#metoo

If you’re on Facebook you’ve mostly likely seen the trending #metoo on the statuses of women and even a few men. The intention of this status was intended to raise awareness to just how many women have been pushed in some way, violated, disrespected, abused, harassed, or the like in a sexual way.

At first glance there may have been a bit of a somber vibe scrolling through the Facebook/Insta universe, seeing just how many women have been in these situations. It’s a sad thing that so many women could easily relate with such a movement.

At second glance it was empowering. So many women were able to see they aren’t alone. Man, I love it when people find out that they don’t have an awkward flashing sign above there head when they are vulnerable. Instead it was liking lighters held up at a concert. It was a beautiful thing, unity.

At third glance you read the comments. Which always causes me to grit my teeth a bit and maybe scrunch one side of my face in preparation for the attacks, heartless responses, blame, and the overall feeling that people have so much pain in their own lives that they have near lost their ability to have compassion for others. This was not the case. So many added their #metoo in the comments. Sad face emojis, kisses, hearts, and comfort were offered.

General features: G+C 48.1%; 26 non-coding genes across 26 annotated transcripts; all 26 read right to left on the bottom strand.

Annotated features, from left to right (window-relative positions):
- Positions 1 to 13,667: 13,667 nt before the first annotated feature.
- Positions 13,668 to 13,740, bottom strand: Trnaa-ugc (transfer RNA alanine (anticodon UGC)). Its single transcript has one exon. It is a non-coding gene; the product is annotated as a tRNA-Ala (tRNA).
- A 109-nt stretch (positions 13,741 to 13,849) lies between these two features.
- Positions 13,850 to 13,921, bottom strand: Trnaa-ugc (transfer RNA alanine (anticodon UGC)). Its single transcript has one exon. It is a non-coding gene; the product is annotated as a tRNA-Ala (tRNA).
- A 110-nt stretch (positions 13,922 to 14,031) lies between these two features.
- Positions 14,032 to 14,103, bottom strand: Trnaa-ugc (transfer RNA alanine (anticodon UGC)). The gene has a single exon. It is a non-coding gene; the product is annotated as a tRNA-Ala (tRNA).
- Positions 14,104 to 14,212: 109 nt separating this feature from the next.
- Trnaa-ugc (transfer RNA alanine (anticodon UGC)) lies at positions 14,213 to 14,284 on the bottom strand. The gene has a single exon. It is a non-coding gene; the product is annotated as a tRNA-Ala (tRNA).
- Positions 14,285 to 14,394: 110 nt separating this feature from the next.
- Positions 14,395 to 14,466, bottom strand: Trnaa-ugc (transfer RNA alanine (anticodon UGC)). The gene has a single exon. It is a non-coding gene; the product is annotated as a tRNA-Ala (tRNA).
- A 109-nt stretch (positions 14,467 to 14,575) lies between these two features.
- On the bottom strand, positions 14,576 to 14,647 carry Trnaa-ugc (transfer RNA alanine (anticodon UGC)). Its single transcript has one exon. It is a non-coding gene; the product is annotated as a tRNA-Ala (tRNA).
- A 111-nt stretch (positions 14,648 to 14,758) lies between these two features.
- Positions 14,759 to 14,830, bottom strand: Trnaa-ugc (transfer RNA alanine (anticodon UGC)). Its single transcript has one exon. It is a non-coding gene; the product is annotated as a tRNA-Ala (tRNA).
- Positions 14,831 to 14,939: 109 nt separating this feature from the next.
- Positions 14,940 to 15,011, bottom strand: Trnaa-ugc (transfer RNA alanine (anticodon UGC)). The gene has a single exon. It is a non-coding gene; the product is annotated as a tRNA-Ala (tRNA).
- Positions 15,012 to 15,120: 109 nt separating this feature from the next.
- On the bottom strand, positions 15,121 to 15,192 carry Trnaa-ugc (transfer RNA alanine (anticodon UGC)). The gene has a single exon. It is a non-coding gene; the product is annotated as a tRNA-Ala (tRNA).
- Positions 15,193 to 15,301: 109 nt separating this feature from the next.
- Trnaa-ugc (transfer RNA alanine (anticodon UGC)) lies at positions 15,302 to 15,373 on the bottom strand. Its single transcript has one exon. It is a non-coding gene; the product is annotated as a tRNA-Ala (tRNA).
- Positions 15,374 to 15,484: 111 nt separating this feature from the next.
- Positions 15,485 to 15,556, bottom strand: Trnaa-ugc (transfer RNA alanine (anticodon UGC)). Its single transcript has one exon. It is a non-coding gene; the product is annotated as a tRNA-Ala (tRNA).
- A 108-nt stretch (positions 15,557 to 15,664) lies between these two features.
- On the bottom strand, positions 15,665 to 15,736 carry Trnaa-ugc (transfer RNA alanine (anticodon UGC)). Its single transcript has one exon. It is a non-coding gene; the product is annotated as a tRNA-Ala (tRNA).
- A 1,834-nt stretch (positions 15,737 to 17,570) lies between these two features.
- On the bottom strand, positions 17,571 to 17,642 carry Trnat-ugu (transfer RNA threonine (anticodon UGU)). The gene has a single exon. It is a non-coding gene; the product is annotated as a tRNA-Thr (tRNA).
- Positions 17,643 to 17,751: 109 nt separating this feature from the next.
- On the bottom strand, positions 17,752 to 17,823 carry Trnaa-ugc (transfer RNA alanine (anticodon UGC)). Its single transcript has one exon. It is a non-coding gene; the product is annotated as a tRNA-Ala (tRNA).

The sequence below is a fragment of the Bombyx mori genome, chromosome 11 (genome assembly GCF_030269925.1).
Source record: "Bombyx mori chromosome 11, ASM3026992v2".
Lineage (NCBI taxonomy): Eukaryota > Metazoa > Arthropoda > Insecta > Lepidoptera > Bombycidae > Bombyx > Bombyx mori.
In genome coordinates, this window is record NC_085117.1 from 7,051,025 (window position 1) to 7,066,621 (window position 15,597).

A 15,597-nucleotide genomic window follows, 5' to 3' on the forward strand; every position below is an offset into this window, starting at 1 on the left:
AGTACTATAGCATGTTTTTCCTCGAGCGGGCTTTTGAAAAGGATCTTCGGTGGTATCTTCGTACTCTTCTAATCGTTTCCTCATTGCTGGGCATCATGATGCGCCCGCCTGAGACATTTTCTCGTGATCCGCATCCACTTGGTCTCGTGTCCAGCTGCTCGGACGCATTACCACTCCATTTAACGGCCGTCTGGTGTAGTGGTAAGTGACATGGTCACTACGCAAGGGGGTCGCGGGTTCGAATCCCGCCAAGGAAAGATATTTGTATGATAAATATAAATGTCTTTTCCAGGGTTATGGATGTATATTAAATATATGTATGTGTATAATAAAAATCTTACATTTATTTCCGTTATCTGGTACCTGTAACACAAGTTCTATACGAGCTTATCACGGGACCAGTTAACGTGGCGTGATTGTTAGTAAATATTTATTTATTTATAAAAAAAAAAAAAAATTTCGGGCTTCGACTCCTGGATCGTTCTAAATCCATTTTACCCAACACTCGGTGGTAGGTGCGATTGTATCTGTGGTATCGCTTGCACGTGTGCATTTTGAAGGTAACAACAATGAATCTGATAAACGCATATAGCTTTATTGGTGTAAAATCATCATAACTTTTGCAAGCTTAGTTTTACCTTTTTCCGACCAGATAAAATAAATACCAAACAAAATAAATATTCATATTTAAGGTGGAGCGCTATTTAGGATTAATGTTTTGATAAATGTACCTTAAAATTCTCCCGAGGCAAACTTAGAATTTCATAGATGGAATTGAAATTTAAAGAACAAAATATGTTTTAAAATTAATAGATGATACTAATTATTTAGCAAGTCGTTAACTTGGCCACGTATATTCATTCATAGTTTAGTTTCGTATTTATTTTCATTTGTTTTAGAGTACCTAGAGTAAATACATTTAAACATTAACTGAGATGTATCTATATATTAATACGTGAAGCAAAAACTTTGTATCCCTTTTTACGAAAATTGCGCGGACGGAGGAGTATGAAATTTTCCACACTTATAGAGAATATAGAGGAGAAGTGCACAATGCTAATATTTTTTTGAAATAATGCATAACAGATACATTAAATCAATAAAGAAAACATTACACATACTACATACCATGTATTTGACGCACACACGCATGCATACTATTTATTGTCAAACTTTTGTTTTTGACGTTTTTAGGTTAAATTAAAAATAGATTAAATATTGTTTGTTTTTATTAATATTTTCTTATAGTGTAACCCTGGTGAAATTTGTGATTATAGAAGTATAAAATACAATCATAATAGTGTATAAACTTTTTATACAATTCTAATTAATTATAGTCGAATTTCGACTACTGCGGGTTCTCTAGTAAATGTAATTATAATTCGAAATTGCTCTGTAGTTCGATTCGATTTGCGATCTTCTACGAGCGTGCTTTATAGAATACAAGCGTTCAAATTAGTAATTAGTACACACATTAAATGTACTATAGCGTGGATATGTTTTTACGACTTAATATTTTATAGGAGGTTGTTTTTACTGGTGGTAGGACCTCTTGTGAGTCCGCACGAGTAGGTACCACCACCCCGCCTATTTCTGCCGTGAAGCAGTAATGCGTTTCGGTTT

Of course though, there had to be one, okay maybe two, that said something about how much of a bummer it was for guys to no longer be able to say anything without a female finding it offensive. It was mentioned not in a mean way, but a perspective kind of way. I couldn’t help but agree a little. As a blogger I’m constantly & without even trying, brainstorming topics to write about. Something I’ve been working through in my head was how to write about the oversensitivity of our culture.

As a sometimes overly sensitive person myself, I’m constantly having to work through criticism for being too sensitive, taking things too literally, being too vulnerable, etc… I often feel a battle within myself to remain true to who I am, I am sensitive, or to toughen up & be easier for those around me to handle.

Even more confusing than that is that there are times where I’m not as sensitive as I think I should be! What’s up with that? I am wonderfully complex, that’s what. I can not easily fit in any box & I’m learning more & more to not only be okay with that but to be proud of that. Although, I’m proud of my progress, I know I have more to learn.

Back on topic though, I’m someone who likes a cat call every once in awhile. Wait, what!?! Maybe I’m missing something, but I’ve always appreciated when someone thought I was pretty enough to raise a ruckus about! This I’m sure makes it clear that I’m not a modern day feminist. I’m a feminist of a different era. An era where women were less concerned with proving they were better than men & were more concerned about being treated equally.

That being said, I believe rape culture is a very real thing. It’s not something the media made up to cause drama. It’s not something that a certain demographic is trying to sell to the world as a bigger problem than it actually is. No, rape culture is very real & needs to be addressed. #metoo is proof of this.